3 Basic Types of Laser Engraving
Laser engraving machines are generally used for cutting and engraving materials. The laser engraving can be divided into three types: cutting engraving, concave engraving and convex engraving. The material removal principle of laser engraving is the same as that of laser cutting, and multiple uncut slots are connected together to form an area of material removal. The cross section of the laser grooving is "V" shape, the lower the cutting speed, the greater the laser current, the larger the grooving width and depth, in which the cutting speed and laser current have a greater influence on the grooving depth than the grooving width Much more.
The basic principle of laser engraving is basically the same as that of laser cutting, which uses high-energy density laser beam to convert into thermal energy, which causes thermal decomposition and carbonization of the material instantly, thereby removing part of the material. Laser cutting is to separate the different parts of the material (mainly the board), and laser engraving is to process the required patterns, patterns and text on the surface of the wooden material. For the same material, the energy required for laser cutting is relatively large, and laser engraving requires relatively little energy because it does not need to cut through the workpiece.
Laser engraving is a non-contact processing method. Compared with traditional machining methods, it has the advantages of no debris pollution, no tool wear, no need to change tools, and no noise pollution (noise is very low). The focusing lens of the laser cutting head focuses the laser to a very small spot with a spot diameter of generally 0.1 to 0.5 mm. The focus of the laser beam is located near the surface to be processed to melt or vaporize the processed material. At the same time, the air flow coaxial with the beam is ejected from the cutting head, blowing the melted or vaporized material from the bottom of the cut.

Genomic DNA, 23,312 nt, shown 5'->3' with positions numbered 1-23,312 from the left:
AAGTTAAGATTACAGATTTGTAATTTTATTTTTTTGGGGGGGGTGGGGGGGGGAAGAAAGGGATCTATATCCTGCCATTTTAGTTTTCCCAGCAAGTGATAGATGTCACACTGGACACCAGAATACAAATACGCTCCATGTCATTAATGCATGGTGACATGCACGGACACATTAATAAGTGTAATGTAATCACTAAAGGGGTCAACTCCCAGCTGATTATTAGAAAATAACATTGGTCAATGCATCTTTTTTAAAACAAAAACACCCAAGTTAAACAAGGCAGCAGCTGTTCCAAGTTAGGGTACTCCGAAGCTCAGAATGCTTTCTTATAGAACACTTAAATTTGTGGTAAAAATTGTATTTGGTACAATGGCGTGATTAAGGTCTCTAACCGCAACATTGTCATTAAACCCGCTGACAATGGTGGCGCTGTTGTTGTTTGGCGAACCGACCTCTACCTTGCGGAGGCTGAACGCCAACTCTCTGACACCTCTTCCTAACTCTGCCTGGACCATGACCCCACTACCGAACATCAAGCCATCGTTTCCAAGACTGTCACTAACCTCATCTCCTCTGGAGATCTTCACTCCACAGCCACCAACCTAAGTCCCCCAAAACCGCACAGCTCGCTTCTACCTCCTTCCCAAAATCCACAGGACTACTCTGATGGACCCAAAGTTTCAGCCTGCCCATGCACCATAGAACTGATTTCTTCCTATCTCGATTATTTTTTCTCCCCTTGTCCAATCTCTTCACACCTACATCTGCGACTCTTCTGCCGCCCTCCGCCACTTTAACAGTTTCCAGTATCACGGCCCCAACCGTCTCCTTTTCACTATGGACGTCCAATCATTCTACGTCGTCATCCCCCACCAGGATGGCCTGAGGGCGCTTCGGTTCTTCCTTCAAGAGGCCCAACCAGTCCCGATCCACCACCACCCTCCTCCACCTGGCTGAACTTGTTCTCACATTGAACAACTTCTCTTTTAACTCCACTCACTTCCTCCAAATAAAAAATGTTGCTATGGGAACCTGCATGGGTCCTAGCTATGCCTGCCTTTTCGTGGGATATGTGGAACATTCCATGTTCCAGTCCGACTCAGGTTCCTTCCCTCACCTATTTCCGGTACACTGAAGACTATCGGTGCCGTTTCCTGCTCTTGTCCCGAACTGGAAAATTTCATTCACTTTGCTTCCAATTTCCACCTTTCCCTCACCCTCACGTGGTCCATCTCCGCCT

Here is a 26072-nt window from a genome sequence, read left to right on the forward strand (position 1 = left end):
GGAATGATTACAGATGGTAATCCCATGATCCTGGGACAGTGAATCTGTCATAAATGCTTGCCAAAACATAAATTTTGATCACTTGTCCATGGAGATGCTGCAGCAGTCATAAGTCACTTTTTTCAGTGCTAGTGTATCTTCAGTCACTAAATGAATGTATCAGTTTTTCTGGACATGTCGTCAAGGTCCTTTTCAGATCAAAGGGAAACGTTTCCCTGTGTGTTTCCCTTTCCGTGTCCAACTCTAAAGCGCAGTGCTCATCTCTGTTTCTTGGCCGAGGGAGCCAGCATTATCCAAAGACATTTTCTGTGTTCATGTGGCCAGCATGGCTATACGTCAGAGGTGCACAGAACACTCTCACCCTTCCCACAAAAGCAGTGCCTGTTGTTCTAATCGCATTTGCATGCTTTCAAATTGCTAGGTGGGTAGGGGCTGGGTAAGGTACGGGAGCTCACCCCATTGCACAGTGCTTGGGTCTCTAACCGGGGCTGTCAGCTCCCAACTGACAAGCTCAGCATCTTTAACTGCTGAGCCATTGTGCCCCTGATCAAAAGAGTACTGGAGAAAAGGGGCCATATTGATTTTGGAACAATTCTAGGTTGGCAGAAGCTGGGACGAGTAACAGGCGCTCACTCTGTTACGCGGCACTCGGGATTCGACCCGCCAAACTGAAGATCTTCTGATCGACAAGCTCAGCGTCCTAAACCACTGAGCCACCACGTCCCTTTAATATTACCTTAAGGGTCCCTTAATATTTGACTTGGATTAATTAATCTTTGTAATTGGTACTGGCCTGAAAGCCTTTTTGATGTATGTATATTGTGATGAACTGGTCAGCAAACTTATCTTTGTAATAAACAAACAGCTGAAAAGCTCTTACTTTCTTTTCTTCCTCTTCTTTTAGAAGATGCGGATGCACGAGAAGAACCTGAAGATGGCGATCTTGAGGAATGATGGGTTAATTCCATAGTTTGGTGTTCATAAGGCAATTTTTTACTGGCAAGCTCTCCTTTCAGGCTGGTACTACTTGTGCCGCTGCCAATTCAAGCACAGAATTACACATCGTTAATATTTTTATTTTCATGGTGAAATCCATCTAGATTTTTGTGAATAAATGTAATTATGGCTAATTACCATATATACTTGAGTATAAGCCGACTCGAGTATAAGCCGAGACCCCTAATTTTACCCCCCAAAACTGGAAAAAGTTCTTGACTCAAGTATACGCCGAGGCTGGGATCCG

It uses the cutting method to process the required pattern on the surface of the material, that is, the pattern is first decomposed and expressed into several line forms, and then these lines are cut by laser, and then the pattern represented by the cutting line is obtained.
Cut away the part of the pattern, and leave the surface of the material as it is for the part around the pattern. There are two cases here. The first case is the same cutting force for each point on the pattern. The engraved pattern is mainly reflected by the outline shape. The second case is based on the distribution of the light and dark and contrast of the pattern. The "dark" part of the pattern is cut more, and the "bright" part of the pattern is cut less or not. The former is suitable for engraving characters, animals, plants and other patterns that are mainly based on appearance, while the latter is more suitable for engraving patterns with details such as facial expressions of characters.
Contrary to concave die engraving, this engraving process only cuts the material around the pattern, and the cutting force at each point is the same, but the material of the pattern itself is not cut. This engraving method is suitable for the expression of text, graphic outline, etc. In the latter two engraving methods, the method of material removal is that each time the laser head walks on the cut surface, a linear groove is cut, and then the next line is cut after moving a small distance. Usually the distance between the two slots can be O. 05-0.5mm. In this way, multiple linear cuts are used to achieve the purpose of removing the area-forming material required by these two engraving forms. Of course, in the second form of concave die engraving, the size of the groove, especially the depth of the groove, will change as needed on the same cutting line.